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A framework for the economic evaluation and selection of sustainability indicators in agriculture

A framework for the economic evaluation and selection of sustainability indicators in agriculture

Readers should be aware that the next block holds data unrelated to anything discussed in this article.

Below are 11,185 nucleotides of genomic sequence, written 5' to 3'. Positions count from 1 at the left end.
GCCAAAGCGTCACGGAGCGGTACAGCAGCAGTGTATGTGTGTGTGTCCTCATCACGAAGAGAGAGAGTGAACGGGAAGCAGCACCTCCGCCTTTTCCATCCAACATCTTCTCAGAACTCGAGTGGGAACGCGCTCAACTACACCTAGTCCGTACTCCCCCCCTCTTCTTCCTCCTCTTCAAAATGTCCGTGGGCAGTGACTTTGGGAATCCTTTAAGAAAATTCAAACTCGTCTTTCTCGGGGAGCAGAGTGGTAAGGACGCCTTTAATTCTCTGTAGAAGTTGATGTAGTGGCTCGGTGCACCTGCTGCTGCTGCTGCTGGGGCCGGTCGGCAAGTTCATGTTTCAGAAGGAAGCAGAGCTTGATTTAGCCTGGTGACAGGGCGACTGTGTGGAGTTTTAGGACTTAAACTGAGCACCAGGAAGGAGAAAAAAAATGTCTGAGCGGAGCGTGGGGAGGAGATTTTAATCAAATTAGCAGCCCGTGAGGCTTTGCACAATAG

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  Ecological Economics 33 (2000) 135–149 ANALYSIS A framework for the economic evaluation and selection of sustainability indicators in agriculture David J. Pannell *, Nicole A. Glenn Agricultural and Resource Economics , Uni  6 ersity of Western Australia , Nedlands 6907  , Australia Received 20 April 1998; received in revised form 9 September 1999; accepted 4 October 1999 Abstract In recent years, the concept of ‘sustainability indicators’ has become prominent in agricultural science. The idea isthat particular characteristics of resources are monitored and recorded, with the intention that this information servesas an aid for decision making by farmers and / or policy makers. A great many sustainability indicators have beenproposed by agricultural scientists. However, there is no guidance currently available as to which of the possiblesustainability indicators provide information of economic value. In this paper we present a conceptual framework forthe economic valuation and prioritisation of sustainability indicators. The framework is based on Bayesian decisiontheory, particularly its use to calculate the value of information under conditions of uncertainty. We present anillustrative numerical example. Based on this example and the theoretical framework, we identify a number of important insights about the practical use of sustainability indicators. © 2000 Elsevier Science B.V. All rightsreserved. Keywords :  Sustainability indicators; Economic valuation; Bayesian decision theory; Management / locate / ecolecon 1. Introduction The concept of sustainability apparently hasgreat appeal with regard to environmental andresource management, yet its applicability in prac-tical decision making is hampered by the ambigu-ity of its meaning, and the multiplicity of definitions that have been proposed (Pannell andSchilizzi, 1999). The idea of sustainability indica-tors seems to have grown out of a recognitionthat sustainability cannot be condensed to a singlesimple definition. Its multifaceted nature can bedealt with by monitoring a range of indicators of different types. Hence, in recent years terms suchas ‘sustainability indicators’ and ‘environmentalindicators’ have increasingly been used (e.g.Lefroy and Hobbs, 1992; Standing Committee onAgriculture and Resource Management, 1993;Mannipieri, 1994; Oades and Walters, 1994; * Corresponding author. Fax: + 61-8-98928496. E  - mail address : (D.J. Pannell)0921-8009 / 00 / $ - see front matter © 2000 Elsevier Science B.V. All rights reserved.PII: S0921-8009(99)00134-2  D . J  . Pannell  , N  . A . Glenn /  Ecological Economics 33 (2000) 135–149  136 Pankhurst et al., 1995; Kellogg, and Goss, 1997;Ministry for the Environment, 1997).The idea of promoting the monitoring of sus-tainability indicators has been embraced by manypeople concerned with promoting adoption of more sustainable land-management practices.Pannell and Schilizzi (1999) argued that sustain-ability indicators are a practical and reasonablevehicle for attempting to deal with the multi-faceted nature of the ambiguous term ‘sustainabil-ity’. A great many sustainability indicators havebeen proposed in the existing literature. Examplesrelevant to agriculture include:  Microbial biomass within the soil  Organic matter in soils  Protein levels of crops  Diversity of production  Earthworm density in soil  Pesticide usage  Soil pH  Effective crop root depth  Depth to groundwater tableMost of the proposed indicators are stronglytechnical in focus, with no close link to manage-ment decisions. It has been recognised that thetypes of indicators most useful for differentgroups of users (e.g. on-farm and off-farm) arelikely to differ, but the nature of the differenceshas not been explored. This appears to reflect alack of emphasis on actual decision making in theliterature so far.There have been attempts to persuade farmersto monitor and use sustainability indicators, but itis clear that the attempts have failed. 1 Given thelack of a management focus of most indicatorsproposed so far, this is not surprising. It may alsobe related to the ad hoc nature of the criteria forselection of indicators that have been proposed sofar. The criteria do not appear to have been basedon a consistent, underlying conceptual frame-work.In this paper we argue that the value of asustainability indicator springs from its potentialto improve decision making, and so it is bestthought of as a source of information. We presenta conceptual framework, based on decision theoryand standard information theory, to help guidethinking about the values of potential indicators.We present a simple numerical example fromAustralian agriculture to illustrate the issues andhighlight a number of insights arising from theexample and the framework itself. Finally, wemake initial, tentative suggestions about criteriathat are most likely to identify indicators thatwould be the most valuable to monitor. As aresult of our conceptual framework, the set of criteria we suggest is somewhat different to anyalready in the literature. The scope of our analysisis intended to be broad. Although illustrated withspecific examples, it should be apparent that theprinciples identified are relevant to any monitor-ing that is used to inform decisions involvingcontinuous or approximately continuous decisionvariables. We do not believe that it is limited inrelevance to developed countries or to primarilyeconomic decisions. 2. Conceptual framework for choice of indicators From the perspective of agricultural policy,there are two broad decisions to make: whichindicators to recommend and promote to farmers,and which indicators to collect to assist in policymaking. As recognised by some in the literature,these sets of indicators are likely to differ. Giventhe differences in decision problems faced by thesetwo sets of decision makers, we believe that thesets of indicators are likely to differ substantially,potentially with little or no overlap between them.In choosing indicators to recommend to farm-ers, it has to be recognised that whatever is rec-ommended to them, farmers will make their own,independent choices based solely on their ownperceptions about whether indicators are worthmonitoring. Even so-called ‘minimum’ indicatorsets published so far seem a long way from thisrecognition in that they make unrealistically largedemands on farmers’ time and energy. In later 1 For example, a survey of farmers in the upper Kent Rivercatchment revealed that very few farmers monitor theirgroundwater depths, despite dryland salinity being amongtheir main land-degradation problems (Kington and Pannell,1999).  D . J  . Pannell  , N  . A . Glenn /  Ecological Economics 33 (2000) 135–149  137 parts of this paper, we will be exploring thefactors that are most likely to promote a percep-tion that an indicator is worth monitoring. 2  . 1 . Costs and benefits of monitoring sustainability indicators The fundamental criterion for choosing to mon-itor an indicator is that the benefits from doing somust exceed the costs. A decision maker (eitherfarmer or policy maker) should choose to monitorthe set of indicators for which the total benefitsexceed the total costs by the greatest absoluteamount.Costs are relatively straightforward to concep-tualise. They include:  direct financial costs of equipment, materialsand analysis;  the opportunity cost of the time spent on themonitoring process (meaning the benefitswhich are foregone by virtue of one not beingable to spend that time in some other way).Benefits potentially include:  improved decision making, either by farmers orpolicy makers;  increased awareness or understanding amongfarmers of the potential importance of issuesfor which monitoring is being conducted.Even the benefit of ‘increased awareness orunderstanding’ is desirable primarily because itmay lead, in the longer term, to improved deci-sion making. It seems extremely unlikely thatsociety as a whole or individual farmers would bewilling to invest in a program of monitoringsustainability indicators purely for the sake of interest. Although they may well find the issues of interest from an intellectual point of view, theywould be interested primarily in averting damageto or degradation of natural resources; in otherwords, in improved decision making about themanagement of those resources.The benefits of improved decision making areindirect. They may spring, for example, fromgreater economic returns, from better achieve-ment of social welfare objectives (e.g. intergenera-tional equity) or from protection of ecologicalsystems which may have extrinsic value (e.g. byincreasing economic output) and / or intrinsic value(e.g. through intrinsic ‘rights to exist’). We willtend to focus on economic benefits in the remain-der of this paper. While this objective is impor-tant, we do not imply that other types of benefitsare unimportant or unattainable. Indeed, ourframework could, in principle, be applied in thepursuit of non-financial payoffs.Whatever the underlying benefits, the key pointis the indirectness of benefits arising from im-proved decision making. This is fundamentallydifferent to benefits arising, for example, from anew production technology. The benefits of moni-toring sustainability indicators arise solely fromchanging decisions about which of the existingproduction technologies should be used. This hasprofound implications, as we will see below.With this clarified, we can recognise that thequestion of the value of monitoring a sustainabil-ity indicator is, at heart, a question about thevalue of information. There is a well-developedliterature on the value of information that ap-pears so far to have been completely ignored indiscussions of the choice of sustainability indica-tors. This is unfortunate because we believe thatthis literature offers a number of important in-sights that greatly help to clarify thinking aboutthe issue. In Section 3, we outline a conceptualframework for valuing a sustainability indicatorbased on the standard literature on informationvalue. 3. A conceptual model for estimating the value of a sustainability indicator The benefits of monitoring a sustainability indi-cator are conceptually no different to the benefitsof other types of monitoring which are conductedroutinely by farmers and governments. For exam-ple, farmers monitor their yields, weed problems,market prices, their bank balance, their equity,and interest rates. Governments have long moni-tored yields, areas under cultivation, prices, farmincomes, debt levels and so on. It may be notedthat these are all variables with short-term, directeconomic implications. Many variables of thistype are often included in lists of ‘sustainabilityindicators’ which ‘should’ be monitored by farm-  D . J  . Pannell  , N  . A . Glenn /  Ecological Economics 33 (2000) 135–149  138 ers or government. We see no point in this. To theextent that they are perceived to be of value, theyare already widely monitored, and their inclusionin sustainability-indicator programs is most un-likely to change this. The point of a sustainability-indicator program is surely to focus on issues thatare much more of a long-term nature, on the basisthat this may have been neglected historically.That seems to us to be the only basis on which arenewed effort to promote monitoring can be justified.To a farmer, the gross benefit of monitoring asustainability indicator depends primarily on thescale of production to which it is relevant (e.g. thearea of land for which the information is useful)and the benefit per unit of production (e.g. thebenefit per hectare of relevant land). For a gov-ernment, there is an additional consideration inthe level of adoption that is achieved (e.g. thenumber of farmers who choose to monitor theindicator and the area over which they apply theresults). However, it has been found that adoptionis strongly affected by the economic benefits of the technology or practice (e.g. Lindner, 1987), soadoption and benefit per unit are closely related.Section 3.1 outlines a conceptual framework forvaluing benefit per unit. 3  . 1 . The 6 alue of information from asustainability indicator Throughout this paper, the term ‘value’ is usedin the sense of an economic or financial value. Toavoid confusion, we will refer to the ‘level’ of anindicator to denote its measured physicalmagnitude.Anderson et al. (1977) provided a description of the standard theoretical framework for calculatingthe value of information, focusing on its applica-tion in agriculture. The framework is based on‘Bayesian decision analysis’ or ‘Bayesian decisiontheory’. In this approach, the value of informa-tion arises from its capacity to reduce uncertaintyabout the state of the world, leading to decisionsthat have a higher expected payoff (using ‘ex-pected’ in the statistical sense of a weighted aver-age and ‘payoff’ to mean the contributiontowards any desired outcome, not necessarily Fig. 1. Use of knowledge prior to obtaining additional infor-mation. financial). Uncertainty is represented explicitly asprobabilities of different possible states of theworld being the true state. For example, a farmermay be uncertain about the current depth of arising saline, ground-water-table. Each of the pos-sible depths is assigned a probability, with theprobabilities of all possible depths summing to 1,thus representing a probability distribution. Therelevant probabilities are those estimated subjec-tively by the decision maker (the farmer or policymaker). Clearly, the probability distribution of possible states of the world is representative of thedecision maker’s perceptions, not necessarily of any objective reality. If the objective reality couldbe determined, it would be represented as a prob-ability of 1 for the single true state of the worldand 0 for all others. In practice, the objectivetruth is never known; we can only deal withdifferent degrees of uncertainty.Fig. 1 represents the first part of the process of estimating the value of a piece of information. Afarmer’s decision on applying lime to reduce soilacidity is used for illustration. Based on currentknowledge and perceptions, K  0 (‘prior’ to thecollection of more information) the farmer canidentify the best-bet strategy [ S  ( K  0 )]: the strategythat maximises the expected value of the payoff given current knowledge [ p ( S  ( K  0 ), K  0 )]. For exam-ple, it might be to apply a particular rate of limeevery five years. This strategy is called the ‘prioroptimal act’.  D . J  . Pannell  , N  . A . Glenn /  Ecological Economics 33 (2000) 135–149  139Fig. 2. Use of additional information to modify strategy andincrease expected payoff. tions) of the prior optimal act. In other words, thenew level of knowledge is used to evaluate theprior strategy ( S  0 ), even though the old knowl-edge was used to select that strategy. That is whythe second term in Eq. (1) is p ( S  ( K  0 ), K  1 ), ratherthan p ( S  ( K  0 ), K  0 ). If we did not do the evaluationthis way, the decision maker might appear betteror worse off as a result of the information, even if it did not change the optimal decision. This wouldclearly be nonsensical, since the objective truthabout the biophysical world is not altered bychanging a decision maker’s level of uncertaintyabout it.Now, GVOI  1 is the result for just one possibleobserved level of the sustainability indicator. Inreality, there are many possible levels, and beforemaking an observation a decision maker does notknow what the level is going to be. In order to puta likely value on the information before we ha 6 e it ,we have to rely on subjective estimates of theprobabilities that the indicator will take each of its possible levels. Suppose that there are n possi-ble levels of the indicator and P ( I  i  ) gives thesubjective probability of observing level I  i  . Thenthe expected gross value of collecting informationon I  (evaluated before actually collecting the in-formation) is: E  ( GVOI  ) = % i  = 1... n ( y ( S  i  , K  i  ) − y ( S  0 , K  i  )) · P ( I  i  )(2)This forward-looking perspective, incorporatinguncertainty about what the level of the indicatorwill be once it is observed, is the correct one touse for a decision maker attempting to decidewhether or not it is worth investing in monitoringa sustainability indicator. 4. Requirements to operationalise the model This section is an outline of the steps that arenecessary to calculate the value of information inpractice. It is intended to provide a more concreteunderstanding of the process so that its implica-tions can be readily understood.Now imagine that the farmer observes a sus-tainability indicator, such as the soil pH in thesurface layer. The indicator could conceivablytake any of a large number of levels. 2 Supposethat when the farmer observes it, the level is I  1 .Having made this observation, the farmer reviseshis or her perceptions of the problem to K  1 (Fig.2). The result is a new, ‘posterior, optimal act’[ S  ( K  1 )] and a new expected payoff based on thenew strategy and the new knowledge [ p ( S  ( K  1 ), K  1 )].How much better off is the farmer given that heor she has observed I  1 ? Call this the gross value of information for level I  1 ( GVOI  1 ). GVOI  1 = y ( S  ( K  1 ), K  1 ) − y ( S  ( K  0 ), K  1 ) (1)Note that in calculating the improvement in pay-off, it is necessary to allow for the fact that thenew information may have changed perceptionsabout the expected payoff for the prior optimalact. One makes this allowance by comparing (a)the expected payoff for the new best-bet strategywith (b) the revised payoff (based on new percep- 2 It could take any of an infinite number of levels if it is acontinuous variable. For convenience, the model is presentedhere for a discrete variable indicator.